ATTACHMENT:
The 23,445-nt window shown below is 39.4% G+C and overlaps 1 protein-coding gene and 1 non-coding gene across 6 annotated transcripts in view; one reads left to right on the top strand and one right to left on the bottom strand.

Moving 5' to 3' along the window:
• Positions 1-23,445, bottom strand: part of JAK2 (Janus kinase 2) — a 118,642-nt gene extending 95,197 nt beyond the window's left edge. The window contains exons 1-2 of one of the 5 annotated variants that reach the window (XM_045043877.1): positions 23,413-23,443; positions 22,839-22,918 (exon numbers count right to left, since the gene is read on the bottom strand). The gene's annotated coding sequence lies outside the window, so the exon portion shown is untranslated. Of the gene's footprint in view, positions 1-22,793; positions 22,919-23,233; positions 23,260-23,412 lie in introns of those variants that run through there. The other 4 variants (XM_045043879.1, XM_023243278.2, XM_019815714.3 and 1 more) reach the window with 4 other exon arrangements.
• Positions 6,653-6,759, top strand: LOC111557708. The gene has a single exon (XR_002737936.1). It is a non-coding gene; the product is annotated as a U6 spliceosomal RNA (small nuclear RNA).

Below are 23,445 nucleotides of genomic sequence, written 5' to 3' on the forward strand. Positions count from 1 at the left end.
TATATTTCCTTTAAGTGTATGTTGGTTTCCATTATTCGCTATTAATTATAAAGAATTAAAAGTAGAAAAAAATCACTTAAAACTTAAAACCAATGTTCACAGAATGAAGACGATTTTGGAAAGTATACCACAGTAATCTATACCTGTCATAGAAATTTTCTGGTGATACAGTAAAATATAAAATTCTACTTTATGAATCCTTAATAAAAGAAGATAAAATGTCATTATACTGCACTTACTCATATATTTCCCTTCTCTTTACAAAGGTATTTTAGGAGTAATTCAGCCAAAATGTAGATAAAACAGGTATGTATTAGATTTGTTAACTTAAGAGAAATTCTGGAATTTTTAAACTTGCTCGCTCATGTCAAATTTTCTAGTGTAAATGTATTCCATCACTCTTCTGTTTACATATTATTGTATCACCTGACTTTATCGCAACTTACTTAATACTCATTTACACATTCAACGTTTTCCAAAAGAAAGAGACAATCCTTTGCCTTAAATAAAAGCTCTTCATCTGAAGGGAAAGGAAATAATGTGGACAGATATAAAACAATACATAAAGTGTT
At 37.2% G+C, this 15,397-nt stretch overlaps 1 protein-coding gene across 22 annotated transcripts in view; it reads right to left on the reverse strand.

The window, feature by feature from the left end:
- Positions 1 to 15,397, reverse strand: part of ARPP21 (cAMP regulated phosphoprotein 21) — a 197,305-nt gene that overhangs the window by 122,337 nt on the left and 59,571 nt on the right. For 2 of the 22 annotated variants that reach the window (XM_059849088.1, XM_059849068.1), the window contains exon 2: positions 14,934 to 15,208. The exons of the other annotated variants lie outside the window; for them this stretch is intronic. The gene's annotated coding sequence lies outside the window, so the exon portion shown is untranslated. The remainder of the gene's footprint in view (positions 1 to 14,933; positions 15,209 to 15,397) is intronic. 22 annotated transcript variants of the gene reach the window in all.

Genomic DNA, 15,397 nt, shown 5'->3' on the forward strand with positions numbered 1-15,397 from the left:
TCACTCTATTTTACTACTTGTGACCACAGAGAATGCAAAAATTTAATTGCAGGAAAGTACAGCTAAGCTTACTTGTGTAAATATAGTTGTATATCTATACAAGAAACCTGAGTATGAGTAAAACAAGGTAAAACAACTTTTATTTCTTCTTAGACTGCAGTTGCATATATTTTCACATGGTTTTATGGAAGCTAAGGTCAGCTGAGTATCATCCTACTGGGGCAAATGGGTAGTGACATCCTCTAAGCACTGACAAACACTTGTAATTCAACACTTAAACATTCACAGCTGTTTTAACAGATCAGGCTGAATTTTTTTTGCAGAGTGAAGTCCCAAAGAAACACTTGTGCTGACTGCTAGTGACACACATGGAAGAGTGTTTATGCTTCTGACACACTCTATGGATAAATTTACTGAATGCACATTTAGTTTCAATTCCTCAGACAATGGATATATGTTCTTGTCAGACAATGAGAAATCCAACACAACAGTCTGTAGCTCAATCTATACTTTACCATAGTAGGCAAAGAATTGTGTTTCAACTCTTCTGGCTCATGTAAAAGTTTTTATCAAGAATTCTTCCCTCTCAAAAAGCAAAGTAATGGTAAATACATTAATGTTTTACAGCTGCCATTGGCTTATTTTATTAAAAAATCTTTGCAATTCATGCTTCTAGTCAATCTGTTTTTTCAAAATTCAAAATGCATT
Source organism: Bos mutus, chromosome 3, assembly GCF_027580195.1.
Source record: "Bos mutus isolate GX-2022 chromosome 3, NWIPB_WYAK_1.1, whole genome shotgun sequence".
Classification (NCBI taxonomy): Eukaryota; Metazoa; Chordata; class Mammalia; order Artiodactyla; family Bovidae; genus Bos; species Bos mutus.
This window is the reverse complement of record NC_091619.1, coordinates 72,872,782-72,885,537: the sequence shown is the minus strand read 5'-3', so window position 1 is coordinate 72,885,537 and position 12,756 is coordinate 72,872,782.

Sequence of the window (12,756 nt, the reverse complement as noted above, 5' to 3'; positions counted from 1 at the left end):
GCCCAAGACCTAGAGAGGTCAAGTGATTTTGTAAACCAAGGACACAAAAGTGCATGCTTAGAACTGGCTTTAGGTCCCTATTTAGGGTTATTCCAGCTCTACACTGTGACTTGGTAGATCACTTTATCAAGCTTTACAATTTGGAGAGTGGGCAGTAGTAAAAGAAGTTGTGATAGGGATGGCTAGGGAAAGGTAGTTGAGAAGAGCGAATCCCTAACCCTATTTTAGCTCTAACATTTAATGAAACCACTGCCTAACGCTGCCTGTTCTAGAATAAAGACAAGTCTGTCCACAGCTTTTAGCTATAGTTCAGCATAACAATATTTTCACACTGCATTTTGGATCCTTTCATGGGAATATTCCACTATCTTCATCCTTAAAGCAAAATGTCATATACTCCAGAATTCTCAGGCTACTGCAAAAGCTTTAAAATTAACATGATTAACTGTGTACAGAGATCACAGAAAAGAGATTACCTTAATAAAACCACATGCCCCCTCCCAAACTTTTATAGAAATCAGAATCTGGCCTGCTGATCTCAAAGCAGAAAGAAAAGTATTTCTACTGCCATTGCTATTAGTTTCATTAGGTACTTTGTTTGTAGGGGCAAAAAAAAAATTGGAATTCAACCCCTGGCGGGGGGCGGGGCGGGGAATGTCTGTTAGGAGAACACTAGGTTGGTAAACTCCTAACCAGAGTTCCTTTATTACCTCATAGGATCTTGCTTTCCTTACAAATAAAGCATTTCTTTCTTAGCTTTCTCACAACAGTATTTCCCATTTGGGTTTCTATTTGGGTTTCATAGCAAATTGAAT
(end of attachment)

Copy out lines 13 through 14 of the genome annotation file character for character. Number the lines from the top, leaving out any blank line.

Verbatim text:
Source record: "Bos mutus isolate GX-2022 chromosome 3, NWIPB_WYAK_1.1, whole genome shotgun sequence".
Classification (NCBI taxonomy): Eukaryota; Metazoa; Chordata; class Mammalia; order Artiodactyla; family Bovidae; genus Bos; species Bos mutus.